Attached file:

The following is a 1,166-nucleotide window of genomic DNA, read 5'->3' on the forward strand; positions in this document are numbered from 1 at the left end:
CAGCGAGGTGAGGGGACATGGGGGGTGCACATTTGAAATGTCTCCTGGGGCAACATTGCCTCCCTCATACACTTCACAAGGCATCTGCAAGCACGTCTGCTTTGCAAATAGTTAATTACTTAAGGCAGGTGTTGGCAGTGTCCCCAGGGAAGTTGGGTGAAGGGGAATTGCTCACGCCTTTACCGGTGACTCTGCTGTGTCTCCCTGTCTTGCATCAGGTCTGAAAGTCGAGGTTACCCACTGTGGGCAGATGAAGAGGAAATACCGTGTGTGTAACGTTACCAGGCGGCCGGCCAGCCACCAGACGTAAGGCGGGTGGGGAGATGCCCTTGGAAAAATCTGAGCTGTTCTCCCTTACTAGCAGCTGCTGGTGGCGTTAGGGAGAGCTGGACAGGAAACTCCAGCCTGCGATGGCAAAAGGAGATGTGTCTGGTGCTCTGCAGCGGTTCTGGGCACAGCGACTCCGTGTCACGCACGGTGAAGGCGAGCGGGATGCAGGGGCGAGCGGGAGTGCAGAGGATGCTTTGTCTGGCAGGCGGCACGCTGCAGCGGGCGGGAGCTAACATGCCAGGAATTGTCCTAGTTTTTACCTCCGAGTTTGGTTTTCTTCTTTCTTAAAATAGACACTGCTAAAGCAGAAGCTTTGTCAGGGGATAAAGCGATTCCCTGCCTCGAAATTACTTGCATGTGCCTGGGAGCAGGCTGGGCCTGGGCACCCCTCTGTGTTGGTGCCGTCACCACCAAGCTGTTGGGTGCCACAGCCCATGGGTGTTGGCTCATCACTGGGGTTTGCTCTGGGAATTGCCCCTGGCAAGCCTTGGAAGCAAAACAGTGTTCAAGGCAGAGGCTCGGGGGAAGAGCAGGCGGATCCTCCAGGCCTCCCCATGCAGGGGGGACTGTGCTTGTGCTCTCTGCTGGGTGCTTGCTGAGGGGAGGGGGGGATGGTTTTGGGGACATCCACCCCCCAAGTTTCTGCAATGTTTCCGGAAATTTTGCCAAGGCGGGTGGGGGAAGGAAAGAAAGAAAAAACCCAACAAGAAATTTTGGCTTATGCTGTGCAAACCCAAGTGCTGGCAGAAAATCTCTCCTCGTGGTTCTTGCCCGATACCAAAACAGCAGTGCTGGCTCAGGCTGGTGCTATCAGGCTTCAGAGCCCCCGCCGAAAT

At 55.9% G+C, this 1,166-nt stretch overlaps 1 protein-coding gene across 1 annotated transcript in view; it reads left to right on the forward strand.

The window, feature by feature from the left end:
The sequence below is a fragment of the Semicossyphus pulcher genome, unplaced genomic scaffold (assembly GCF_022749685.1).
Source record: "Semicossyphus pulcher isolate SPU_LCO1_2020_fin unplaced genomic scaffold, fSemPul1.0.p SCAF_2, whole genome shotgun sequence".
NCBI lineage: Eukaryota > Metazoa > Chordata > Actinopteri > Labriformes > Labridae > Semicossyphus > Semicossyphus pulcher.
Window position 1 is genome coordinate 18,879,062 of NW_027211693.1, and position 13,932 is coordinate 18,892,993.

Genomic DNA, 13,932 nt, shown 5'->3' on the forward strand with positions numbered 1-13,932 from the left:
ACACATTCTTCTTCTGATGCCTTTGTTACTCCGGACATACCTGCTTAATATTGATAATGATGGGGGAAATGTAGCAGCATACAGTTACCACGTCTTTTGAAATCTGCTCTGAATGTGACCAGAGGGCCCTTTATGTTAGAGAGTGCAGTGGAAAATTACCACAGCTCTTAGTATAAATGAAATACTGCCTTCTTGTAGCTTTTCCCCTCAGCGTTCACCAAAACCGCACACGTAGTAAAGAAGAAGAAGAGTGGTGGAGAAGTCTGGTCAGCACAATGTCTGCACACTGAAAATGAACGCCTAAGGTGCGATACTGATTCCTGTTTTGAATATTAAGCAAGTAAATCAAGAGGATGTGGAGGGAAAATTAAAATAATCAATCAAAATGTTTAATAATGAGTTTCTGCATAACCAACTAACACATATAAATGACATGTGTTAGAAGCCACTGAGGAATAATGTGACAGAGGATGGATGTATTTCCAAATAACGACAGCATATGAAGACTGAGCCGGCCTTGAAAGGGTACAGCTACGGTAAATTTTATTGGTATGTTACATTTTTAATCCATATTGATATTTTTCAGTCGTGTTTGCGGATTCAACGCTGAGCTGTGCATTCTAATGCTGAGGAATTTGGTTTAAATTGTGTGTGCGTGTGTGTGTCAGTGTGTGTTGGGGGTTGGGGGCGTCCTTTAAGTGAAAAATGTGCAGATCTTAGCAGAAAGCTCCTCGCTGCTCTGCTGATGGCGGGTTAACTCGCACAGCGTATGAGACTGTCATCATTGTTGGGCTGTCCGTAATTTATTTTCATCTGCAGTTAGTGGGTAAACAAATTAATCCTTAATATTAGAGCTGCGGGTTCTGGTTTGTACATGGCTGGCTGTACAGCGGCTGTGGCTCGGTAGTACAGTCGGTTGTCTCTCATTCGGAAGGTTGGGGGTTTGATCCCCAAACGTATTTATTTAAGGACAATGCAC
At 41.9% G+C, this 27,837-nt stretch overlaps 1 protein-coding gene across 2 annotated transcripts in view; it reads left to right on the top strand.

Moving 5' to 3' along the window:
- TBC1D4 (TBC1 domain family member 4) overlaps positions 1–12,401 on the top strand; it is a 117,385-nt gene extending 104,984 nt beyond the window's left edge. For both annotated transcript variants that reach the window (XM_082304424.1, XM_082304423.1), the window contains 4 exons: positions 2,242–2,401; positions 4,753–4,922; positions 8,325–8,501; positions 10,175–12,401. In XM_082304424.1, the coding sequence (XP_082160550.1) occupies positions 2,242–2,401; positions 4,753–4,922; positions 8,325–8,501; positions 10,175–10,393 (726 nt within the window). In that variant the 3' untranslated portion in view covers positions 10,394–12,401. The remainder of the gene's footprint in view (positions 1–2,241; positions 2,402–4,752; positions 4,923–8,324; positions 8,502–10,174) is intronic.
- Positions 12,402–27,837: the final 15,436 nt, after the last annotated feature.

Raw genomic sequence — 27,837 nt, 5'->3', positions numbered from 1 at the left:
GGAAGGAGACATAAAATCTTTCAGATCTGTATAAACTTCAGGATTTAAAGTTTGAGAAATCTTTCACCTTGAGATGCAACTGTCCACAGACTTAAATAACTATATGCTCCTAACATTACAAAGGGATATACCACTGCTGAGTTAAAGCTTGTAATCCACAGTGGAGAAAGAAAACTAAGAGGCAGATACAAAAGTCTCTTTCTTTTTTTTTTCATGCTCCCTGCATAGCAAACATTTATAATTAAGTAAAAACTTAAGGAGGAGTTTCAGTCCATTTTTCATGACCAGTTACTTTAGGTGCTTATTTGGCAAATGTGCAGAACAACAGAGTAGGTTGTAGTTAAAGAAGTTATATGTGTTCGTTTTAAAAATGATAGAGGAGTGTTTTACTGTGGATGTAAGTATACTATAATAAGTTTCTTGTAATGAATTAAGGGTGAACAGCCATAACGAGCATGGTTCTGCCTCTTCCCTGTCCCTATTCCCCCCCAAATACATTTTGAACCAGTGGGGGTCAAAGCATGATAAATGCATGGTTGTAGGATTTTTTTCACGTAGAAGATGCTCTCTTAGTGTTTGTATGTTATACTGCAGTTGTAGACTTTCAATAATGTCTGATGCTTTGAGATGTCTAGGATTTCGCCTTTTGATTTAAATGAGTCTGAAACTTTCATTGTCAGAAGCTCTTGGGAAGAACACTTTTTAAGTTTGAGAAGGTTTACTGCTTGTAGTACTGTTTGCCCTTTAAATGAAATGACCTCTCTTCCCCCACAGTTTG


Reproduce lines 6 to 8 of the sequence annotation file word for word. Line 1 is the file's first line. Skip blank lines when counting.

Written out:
Source record: "Semicossyphus pulcher isolate SPU_LCO1_2020_fin unplaced genomic scaffold, fSemPul1.0.p SCAF_2, whole genome shotgun sequence".
NCBI lineage: Eukaryota > Metazoa > Chordata > Actinopteri > Labriformes > Labridae > Semicossyphus > Semicossyphus pulcher.
Window position 1 is genome coordinate 18,879,062 of NW_027211693.1, and position 13,932 is coordinate 18,892,993.